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Will the Current Surge of AFM Reach 2014 Levels?

By Jessica Taylor via Multibriefs

The Centers for Disease Control and Prevention (CDC) confirmed 50 cases this year of acute flaccid myelitis (AFM) in 24 states as of Aug. 31, 2016 — nearly double the number from 2015 when 21 cases were reported for the whole year. Health officials nationwide are worried that the rising number of cases of the mysterious, polio-like illness could reach the level of 2014, when AFM paralyzed 120 children.

Though the total number of cases has not been confirmed, the Washington Post stated that "conversations and emails with physicians around the country indicate that at least four cases have occurred in California and at least three in Massachusetts, and that others have been seen in Florida, Texas, Pennsylvania and New York, as well as Virginia."

In any case, it's never too early for health practitioners to be alert for signs of any symptoms of AFM.

"You hate to be an alarmist, but there's reason to have some concern," Avindra Nath, M.D., National Institute of Neurological Disorders and Stroke said.

So what is AFM?

According to the CDC, AFM is a "rare illness that anyone can get. It affects a person's nervous system, specifically the spinal cord. AFM can result from a variety of causes, including viral infections."

The CDC indicates health practitioners should report to their state or local health department about anyone with a sudden neurologic illness that's associated with limb weakness, while also reporting patients who meet the case definition regardless of lab results.

How do you know if your patient has AFM?

The disease, which is mainly affecting children, has been linked to a strain of enterovirus — typically circulating between the months of August and October. Commonly causing milder illnesses in children, enteroviruses can become more serious (inflammation to the brain) when entering the central nervous system. AFM can also be caused by West Nile Virus and adenoviruses.

Most patients will have sudden limb weakness and loss of muscle tone and reflexes, while others may experience facial droop/weakness, difficulty moving the eyes, drooping eyelids, difficulty swallowing or slurred speech, difficulty passing urine, weak breathing or pain in arms and legs.

In order to be a confirmed case, your patient must meet the following criteria:

  1. A patient must have acute onset of focal limb weakness, and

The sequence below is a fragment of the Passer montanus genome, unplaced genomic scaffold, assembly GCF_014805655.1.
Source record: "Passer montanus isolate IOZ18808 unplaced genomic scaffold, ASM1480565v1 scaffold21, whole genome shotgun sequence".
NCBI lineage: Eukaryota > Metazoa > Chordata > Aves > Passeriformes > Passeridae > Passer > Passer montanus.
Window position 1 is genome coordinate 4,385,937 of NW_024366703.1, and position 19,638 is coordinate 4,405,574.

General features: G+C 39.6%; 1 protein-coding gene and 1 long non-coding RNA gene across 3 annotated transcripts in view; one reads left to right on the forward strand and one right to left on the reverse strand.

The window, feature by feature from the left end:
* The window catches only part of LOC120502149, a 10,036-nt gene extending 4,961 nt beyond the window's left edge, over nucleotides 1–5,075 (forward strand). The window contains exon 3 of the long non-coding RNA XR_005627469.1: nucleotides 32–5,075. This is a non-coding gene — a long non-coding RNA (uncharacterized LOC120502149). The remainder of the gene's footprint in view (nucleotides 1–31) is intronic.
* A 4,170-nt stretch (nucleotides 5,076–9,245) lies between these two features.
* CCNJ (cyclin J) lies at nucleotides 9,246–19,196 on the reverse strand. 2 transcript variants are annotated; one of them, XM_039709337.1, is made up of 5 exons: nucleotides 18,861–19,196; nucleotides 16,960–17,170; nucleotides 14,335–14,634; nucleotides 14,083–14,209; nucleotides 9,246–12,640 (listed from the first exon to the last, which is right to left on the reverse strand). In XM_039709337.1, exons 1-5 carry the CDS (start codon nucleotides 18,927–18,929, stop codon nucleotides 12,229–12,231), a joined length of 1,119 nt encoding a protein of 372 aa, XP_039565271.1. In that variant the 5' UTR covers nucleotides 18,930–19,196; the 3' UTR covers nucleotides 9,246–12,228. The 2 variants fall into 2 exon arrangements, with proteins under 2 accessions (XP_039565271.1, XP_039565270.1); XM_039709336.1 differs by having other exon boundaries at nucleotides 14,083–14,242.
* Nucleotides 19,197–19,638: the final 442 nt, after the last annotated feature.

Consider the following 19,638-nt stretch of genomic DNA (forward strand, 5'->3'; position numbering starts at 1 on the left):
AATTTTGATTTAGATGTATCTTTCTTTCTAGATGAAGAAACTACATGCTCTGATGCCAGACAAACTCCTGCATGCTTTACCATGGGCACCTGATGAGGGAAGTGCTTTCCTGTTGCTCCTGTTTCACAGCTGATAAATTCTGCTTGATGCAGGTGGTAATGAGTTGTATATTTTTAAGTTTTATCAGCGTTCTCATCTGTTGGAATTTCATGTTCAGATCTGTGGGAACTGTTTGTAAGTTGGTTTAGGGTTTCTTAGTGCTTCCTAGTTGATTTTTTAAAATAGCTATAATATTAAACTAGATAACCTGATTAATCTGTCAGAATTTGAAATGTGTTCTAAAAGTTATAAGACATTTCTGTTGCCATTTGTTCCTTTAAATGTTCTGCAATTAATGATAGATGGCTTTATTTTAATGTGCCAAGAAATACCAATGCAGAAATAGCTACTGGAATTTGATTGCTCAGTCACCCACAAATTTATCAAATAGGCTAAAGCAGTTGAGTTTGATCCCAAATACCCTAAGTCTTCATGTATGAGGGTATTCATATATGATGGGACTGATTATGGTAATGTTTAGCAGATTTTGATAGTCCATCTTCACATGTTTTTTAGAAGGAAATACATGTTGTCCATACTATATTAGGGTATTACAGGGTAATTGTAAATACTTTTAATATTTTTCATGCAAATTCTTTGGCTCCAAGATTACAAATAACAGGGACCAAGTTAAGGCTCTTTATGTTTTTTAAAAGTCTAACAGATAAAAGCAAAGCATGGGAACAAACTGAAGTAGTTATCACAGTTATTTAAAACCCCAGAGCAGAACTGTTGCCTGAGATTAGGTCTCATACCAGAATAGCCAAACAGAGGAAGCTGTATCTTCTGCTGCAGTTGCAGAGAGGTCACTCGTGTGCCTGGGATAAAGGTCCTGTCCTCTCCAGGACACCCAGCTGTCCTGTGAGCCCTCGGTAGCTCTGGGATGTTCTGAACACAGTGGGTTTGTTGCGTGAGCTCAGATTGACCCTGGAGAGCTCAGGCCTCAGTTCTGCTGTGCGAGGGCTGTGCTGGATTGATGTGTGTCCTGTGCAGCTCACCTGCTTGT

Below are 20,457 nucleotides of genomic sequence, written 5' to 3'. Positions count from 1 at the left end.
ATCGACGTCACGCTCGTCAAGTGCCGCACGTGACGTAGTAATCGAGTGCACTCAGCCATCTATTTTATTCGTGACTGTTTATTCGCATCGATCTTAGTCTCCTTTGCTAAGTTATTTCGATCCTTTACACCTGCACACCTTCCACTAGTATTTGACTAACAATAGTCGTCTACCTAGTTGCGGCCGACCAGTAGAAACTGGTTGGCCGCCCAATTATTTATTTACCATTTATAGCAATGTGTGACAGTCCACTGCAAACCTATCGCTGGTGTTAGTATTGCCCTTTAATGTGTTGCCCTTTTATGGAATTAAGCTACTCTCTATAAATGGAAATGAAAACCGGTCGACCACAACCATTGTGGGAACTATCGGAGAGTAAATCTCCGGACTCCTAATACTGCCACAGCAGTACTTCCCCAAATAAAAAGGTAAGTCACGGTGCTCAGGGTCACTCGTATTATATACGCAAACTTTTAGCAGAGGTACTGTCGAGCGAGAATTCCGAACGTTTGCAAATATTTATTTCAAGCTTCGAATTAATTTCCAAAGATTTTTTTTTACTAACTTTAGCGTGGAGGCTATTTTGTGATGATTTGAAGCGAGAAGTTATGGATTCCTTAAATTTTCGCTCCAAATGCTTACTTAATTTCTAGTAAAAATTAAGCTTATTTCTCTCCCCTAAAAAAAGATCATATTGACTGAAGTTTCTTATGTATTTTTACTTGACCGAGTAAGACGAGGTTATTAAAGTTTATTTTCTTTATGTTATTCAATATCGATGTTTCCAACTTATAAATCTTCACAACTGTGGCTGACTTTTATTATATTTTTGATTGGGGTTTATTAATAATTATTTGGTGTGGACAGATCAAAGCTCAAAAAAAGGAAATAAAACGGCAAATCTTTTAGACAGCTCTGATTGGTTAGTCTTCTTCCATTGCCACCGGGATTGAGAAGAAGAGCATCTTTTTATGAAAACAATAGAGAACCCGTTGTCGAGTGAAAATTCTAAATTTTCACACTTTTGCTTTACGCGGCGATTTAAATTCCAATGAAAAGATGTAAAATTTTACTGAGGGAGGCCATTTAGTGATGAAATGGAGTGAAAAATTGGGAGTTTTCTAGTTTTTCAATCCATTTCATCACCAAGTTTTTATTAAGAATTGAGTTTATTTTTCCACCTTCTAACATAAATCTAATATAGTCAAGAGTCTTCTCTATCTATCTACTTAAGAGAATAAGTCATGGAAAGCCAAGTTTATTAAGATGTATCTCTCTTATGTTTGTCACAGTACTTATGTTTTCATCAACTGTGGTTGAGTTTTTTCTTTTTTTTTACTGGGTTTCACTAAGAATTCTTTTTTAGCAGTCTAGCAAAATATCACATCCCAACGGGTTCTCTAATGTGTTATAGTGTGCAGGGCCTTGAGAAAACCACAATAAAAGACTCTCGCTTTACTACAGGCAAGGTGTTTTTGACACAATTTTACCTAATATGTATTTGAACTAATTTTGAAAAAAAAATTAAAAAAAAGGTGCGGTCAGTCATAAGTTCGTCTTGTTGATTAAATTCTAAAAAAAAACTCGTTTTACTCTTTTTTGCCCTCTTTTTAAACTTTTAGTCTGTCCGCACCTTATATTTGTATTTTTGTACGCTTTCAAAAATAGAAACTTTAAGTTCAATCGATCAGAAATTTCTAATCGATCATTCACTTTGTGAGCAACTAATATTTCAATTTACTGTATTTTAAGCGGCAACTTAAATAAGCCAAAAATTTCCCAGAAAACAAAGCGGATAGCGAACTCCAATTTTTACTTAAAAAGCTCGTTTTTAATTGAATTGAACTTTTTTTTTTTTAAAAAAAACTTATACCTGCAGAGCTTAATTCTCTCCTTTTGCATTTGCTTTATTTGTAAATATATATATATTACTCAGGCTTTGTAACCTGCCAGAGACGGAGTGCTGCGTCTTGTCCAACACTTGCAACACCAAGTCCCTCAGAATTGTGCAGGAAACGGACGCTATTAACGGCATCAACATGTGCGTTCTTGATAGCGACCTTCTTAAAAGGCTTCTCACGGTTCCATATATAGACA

2. An MRI showing a spinal cord lesion largely restricted to gray matter and spanning one or more spinal segments.

For your patient to have a probable case, he/she must meet the following criteria:

  1. Acute onset of focal limb weakness, and
  2. Cerebrospinal fluid (CSF) with pleocytosis

With careful examination of the nervous system, health practitioners should be able to tell the difference between AFM and other diseases. The CDC states MRIs have been helpful in diagnosing cases, as well as testing nerve response.

Though there's no specific treatment for AFM, Prozac and physical therapy have been helpful. That said, a neurologist may recommend other interventions on a case-by-case basis. And since there are no vaccines for enterovirus, it's always a good plan to reiterate to your patients that good hygiene is the best defense.

As health practitioners continue to stay alert on the issue, the CDC is trying to get to the root of the disease as they test specimens from patients looking for the pathogens that could be the trigger. They're also taking a closer look as to what was occurring in 2014 when the flood of AFM cases occurred.

Jessica Taylor is the medical editor for MultiBriefs and has been a journalist and writer for more than 10 years. Jessica received her bachelor's degree in communications with a dual concentration in media studies and journalism from Virginia Wesleyan College. She’s been awarded first place in headline writing from the Virginia Press Association and an honorable mention for design and content from the Society of Collegiate Journalists.

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